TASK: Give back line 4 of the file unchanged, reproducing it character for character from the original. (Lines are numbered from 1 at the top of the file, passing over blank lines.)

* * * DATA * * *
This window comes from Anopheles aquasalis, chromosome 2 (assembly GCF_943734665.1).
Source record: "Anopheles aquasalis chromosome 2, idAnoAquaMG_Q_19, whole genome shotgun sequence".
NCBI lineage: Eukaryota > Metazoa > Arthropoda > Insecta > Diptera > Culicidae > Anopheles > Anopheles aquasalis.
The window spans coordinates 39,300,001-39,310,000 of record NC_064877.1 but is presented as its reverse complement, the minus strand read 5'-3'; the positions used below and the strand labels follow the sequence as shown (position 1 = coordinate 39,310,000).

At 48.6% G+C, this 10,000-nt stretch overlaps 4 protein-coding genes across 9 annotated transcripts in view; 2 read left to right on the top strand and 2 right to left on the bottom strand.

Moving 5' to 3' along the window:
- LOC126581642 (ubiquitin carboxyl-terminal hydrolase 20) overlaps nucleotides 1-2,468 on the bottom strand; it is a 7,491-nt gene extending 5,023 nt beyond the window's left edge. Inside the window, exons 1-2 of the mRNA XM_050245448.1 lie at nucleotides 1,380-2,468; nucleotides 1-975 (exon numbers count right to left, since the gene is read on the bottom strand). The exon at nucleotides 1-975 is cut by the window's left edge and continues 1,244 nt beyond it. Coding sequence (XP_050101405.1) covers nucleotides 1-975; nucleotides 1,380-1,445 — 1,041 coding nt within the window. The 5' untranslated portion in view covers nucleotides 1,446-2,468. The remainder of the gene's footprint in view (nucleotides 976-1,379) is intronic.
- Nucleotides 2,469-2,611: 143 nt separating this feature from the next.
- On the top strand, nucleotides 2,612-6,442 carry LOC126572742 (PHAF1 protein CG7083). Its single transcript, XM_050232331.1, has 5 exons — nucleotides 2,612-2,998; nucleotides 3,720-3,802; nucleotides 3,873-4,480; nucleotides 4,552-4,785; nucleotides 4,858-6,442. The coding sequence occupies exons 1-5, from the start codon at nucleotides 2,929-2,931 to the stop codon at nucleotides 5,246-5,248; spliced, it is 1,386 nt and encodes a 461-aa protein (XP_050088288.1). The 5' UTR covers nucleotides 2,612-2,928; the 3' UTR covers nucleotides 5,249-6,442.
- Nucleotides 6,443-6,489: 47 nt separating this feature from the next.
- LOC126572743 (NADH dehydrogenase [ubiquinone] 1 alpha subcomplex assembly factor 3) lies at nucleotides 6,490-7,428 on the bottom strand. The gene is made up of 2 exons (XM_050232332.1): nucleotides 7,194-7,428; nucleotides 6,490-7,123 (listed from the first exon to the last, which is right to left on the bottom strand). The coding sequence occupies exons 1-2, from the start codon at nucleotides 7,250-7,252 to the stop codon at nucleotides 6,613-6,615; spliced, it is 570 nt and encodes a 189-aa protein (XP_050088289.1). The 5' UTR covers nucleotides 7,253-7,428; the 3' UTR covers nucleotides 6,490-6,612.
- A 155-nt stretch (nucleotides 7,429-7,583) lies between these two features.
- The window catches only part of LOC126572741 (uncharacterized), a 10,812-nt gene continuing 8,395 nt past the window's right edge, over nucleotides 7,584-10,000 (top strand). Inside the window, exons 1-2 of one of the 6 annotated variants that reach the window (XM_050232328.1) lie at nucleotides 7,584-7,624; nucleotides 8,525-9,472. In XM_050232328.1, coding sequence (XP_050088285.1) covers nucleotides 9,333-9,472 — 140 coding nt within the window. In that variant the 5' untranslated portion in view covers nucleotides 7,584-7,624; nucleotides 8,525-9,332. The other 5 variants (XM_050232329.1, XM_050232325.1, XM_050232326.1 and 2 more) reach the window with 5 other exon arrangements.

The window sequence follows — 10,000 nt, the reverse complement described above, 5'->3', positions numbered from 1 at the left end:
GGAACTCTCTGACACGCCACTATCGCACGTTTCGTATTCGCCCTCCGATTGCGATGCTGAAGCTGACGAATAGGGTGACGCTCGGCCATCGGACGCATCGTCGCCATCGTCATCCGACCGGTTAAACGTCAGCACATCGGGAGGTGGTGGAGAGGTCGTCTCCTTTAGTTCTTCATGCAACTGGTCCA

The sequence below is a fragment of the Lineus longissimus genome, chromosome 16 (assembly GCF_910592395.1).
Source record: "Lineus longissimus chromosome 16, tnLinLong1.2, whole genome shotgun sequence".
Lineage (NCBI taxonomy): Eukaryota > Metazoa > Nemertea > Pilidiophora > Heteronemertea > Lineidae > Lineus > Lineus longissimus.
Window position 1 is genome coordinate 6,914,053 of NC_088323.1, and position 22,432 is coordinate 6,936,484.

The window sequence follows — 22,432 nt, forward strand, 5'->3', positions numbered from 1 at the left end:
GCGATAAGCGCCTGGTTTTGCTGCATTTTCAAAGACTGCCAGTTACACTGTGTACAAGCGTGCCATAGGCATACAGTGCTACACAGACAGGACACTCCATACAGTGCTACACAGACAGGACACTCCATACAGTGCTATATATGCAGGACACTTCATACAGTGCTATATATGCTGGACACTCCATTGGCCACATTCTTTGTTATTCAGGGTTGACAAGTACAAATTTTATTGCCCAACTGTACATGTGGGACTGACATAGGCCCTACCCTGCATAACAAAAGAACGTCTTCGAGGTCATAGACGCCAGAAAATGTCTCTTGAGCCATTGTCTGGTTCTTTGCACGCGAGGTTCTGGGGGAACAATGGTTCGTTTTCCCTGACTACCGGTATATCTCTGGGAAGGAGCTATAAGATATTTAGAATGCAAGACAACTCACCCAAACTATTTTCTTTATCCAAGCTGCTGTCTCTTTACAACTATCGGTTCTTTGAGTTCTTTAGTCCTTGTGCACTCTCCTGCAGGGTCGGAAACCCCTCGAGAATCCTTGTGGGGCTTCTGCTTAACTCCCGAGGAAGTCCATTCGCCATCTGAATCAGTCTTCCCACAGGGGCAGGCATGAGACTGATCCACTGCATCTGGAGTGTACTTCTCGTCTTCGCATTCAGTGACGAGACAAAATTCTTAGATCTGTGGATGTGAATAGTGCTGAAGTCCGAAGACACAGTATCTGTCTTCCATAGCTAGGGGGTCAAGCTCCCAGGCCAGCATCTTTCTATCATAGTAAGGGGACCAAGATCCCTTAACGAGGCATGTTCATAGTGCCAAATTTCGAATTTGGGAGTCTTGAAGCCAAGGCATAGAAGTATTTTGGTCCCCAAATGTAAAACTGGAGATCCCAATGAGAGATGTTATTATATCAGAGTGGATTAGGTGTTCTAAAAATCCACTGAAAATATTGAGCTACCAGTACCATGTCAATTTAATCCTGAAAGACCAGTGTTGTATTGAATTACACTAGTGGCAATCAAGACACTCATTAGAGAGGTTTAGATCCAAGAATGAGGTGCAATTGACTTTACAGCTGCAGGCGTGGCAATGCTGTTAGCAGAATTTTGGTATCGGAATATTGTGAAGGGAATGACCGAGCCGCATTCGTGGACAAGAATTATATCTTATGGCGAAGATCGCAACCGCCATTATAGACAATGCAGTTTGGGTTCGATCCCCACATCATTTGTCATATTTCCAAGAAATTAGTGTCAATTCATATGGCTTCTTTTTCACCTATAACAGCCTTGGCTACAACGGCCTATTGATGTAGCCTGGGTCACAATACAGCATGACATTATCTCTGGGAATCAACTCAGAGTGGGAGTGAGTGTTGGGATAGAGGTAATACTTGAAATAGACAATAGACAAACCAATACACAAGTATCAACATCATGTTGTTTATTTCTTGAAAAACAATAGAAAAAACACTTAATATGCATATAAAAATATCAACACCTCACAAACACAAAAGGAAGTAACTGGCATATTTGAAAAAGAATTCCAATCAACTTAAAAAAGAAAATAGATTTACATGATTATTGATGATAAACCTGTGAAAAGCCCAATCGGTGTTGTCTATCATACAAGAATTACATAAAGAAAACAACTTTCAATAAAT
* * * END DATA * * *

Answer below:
The window spans coordinates 39,300,001-39,310,000 of record NC_064877.1 but is presented as its reverse complement, the minus strand read 5'-3'; the positions used below and the strand labels follow the sequence as shown (position 1 = coordinate 39,310,000).